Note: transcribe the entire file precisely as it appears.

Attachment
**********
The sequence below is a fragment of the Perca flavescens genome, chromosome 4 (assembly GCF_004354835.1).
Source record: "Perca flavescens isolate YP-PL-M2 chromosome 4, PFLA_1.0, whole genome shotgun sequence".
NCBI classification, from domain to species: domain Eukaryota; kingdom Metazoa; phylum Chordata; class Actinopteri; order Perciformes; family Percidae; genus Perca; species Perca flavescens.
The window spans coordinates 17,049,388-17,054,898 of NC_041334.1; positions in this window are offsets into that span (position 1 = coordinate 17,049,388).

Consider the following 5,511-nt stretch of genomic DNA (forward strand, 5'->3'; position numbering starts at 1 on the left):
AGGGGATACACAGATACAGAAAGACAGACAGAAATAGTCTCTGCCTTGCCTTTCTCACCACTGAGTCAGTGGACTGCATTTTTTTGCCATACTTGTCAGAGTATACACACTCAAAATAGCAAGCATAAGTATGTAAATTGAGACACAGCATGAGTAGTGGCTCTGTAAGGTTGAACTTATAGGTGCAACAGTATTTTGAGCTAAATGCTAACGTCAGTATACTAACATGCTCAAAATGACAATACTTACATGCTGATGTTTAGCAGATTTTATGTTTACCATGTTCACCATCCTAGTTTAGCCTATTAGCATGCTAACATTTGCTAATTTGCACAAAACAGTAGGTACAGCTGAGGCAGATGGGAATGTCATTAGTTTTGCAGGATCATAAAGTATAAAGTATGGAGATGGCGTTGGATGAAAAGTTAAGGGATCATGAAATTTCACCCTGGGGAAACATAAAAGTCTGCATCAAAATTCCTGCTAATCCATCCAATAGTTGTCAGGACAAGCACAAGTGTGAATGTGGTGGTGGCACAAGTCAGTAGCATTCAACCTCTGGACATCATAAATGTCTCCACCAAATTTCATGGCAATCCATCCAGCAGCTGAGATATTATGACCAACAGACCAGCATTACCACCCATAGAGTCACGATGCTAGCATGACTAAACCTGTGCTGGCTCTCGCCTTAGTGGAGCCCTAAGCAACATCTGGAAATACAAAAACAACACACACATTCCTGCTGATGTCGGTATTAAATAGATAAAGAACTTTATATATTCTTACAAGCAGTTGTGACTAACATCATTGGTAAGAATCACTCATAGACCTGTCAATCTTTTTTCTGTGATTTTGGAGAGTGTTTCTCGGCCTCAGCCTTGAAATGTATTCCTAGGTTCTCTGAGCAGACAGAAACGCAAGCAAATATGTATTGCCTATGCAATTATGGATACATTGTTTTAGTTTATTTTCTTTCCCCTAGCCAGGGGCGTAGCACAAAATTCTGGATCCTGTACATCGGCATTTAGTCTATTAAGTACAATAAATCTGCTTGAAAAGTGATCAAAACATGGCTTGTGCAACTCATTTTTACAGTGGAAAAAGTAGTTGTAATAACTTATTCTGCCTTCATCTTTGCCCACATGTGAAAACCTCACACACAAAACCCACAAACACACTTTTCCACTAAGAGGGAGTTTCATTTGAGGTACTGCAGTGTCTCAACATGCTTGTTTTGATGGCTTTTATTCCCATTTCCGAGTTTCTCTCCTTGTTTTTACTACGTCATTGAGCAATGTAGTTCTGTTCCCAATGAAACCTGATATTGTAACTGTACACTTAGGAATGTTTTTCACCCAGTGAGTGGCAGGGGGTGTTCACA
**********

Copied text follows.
The sequence below is a fragment of the Perca flavescens genome, chromosome 4 (assembly GCF_004354835.1).
Source record: "Perca flavescens isolate YP-PL-M2 chromosome 4, PFLA_1.0, whole genome shotgun sequence".
NCBI classification, from domain to species: domain Eukaryota; kingdom Metazoa; phylum Chordata; class Actinopteri; order Perciformes; family Percidae; genus Perca; species Perca flavescens.
The window spans coordinates 17,049,388-17,054,898 of NC_041334.1; positions in this window are offsets into that span (position 1 = coordinate 17,049,388).

Consider the following 5,511-nt stretch of genomic DNA (forward strand, 5'->3'; position numbering starts at 1 on the left):
AGGGGATACACAGATACAGAAAGACAGACAGAAATAGTCTCTGCCTTGCCTTTCTCACCACTGAGTCAGTGGACTGCATTTTTTTGCCATACTTGTCAGAGTATACACACTCAAAATAGCAAGCATAAGTATGTAAATTGAGACACAGCATGAGTAGTGGCTCTGTAAGGTTGAACTTATAGGTGCAACAGTATTTTGAGCTAAATGCTAACGTCAGTATACTAACATGCTCAAAATGACAATACTTACATGCTGATGTTTAGCAGATTTTATGTTTACCATGTTCACCATCCTAGTTTAGCCTATTAGCATGCTAACATTTGCTAATTTGCACAAAACAGTAGGTACAGCTGAGGCAGATGGGAATGTCATTAGTTTTGCAGGATCATAAAGTATAAAGTATGGAGATGGCGTTGGATGAAAAGTTAAGGGATCATGAAATTTCACCCTGGGGAAACATAAAAGTCTGCATCAAAATTCCTGCTAATCCATCCAATAGTTGTCAGGACAAGCACAAGTGTGAATGTGGTGGTGGCACAAGTCAGTAGCATTCAACCTCTGGACATCATAAATGTCTCCACCAAATTTCATGGCAATCCATCCAGCAGCTGAGATATTATGACCAACAGACCAGCATTACCACCCATAGAGTCACGATGCTAGCATGACTAAACCTGTGCTGGCTCTCGCCTTAGTGGAGCCCTAAGCAACATCTGGAAATACAAAAACAACACACACATTCCTGCTGATGTCGGTATTAAATAGATAAAGAACTTTATATATTCTTACAAGCAGTTGTGACTAACATCATTGGTAAGAATCACTCATAGACCTGTCAATCTTTTTTCTGTGATTTTGGAGAGTGTTTCTCGGCCTCAGCCTTGAAATGTATTCCTAGGTTCTCTGAGCAGACAGAAACGCAAGCAAATATGTATTGCCTATGCAATTATGGATACATTGTTTTAGTTTATTTTCTTTCCCCTAGCCAGGGGCGTAGCACAAAATTCTGGATCCTGTACATCGGCATTTAGTCTATTAAGTACAATAAATCTGCTTGAAAAGTGATCAAAACATGGCTTGTGCAACTCATTTTTACAGTGGAAAAAGTAGTTGTAATAACTTATTCTGCCTTCATCTTTGCCCACATGTGAAAACCTCACACACAAAACCCACAAACACACTTTTCCACTAAGAGGGAGTTTCATTTGAGGTACTGCAGTGTCTCAACATGCTTGTTTTGATGGCTTTTATTCCCATTTCCGAGTTTCTCTCCTTGTTTTTACTACGTCATTGAGCAATGTAGTTCTGTTCCCAATGAAACCTGATATTGTAACTGTACACTTAGGAATGTTTTTCACCCAGTGAGTGGCAGGGGGTGTTCACA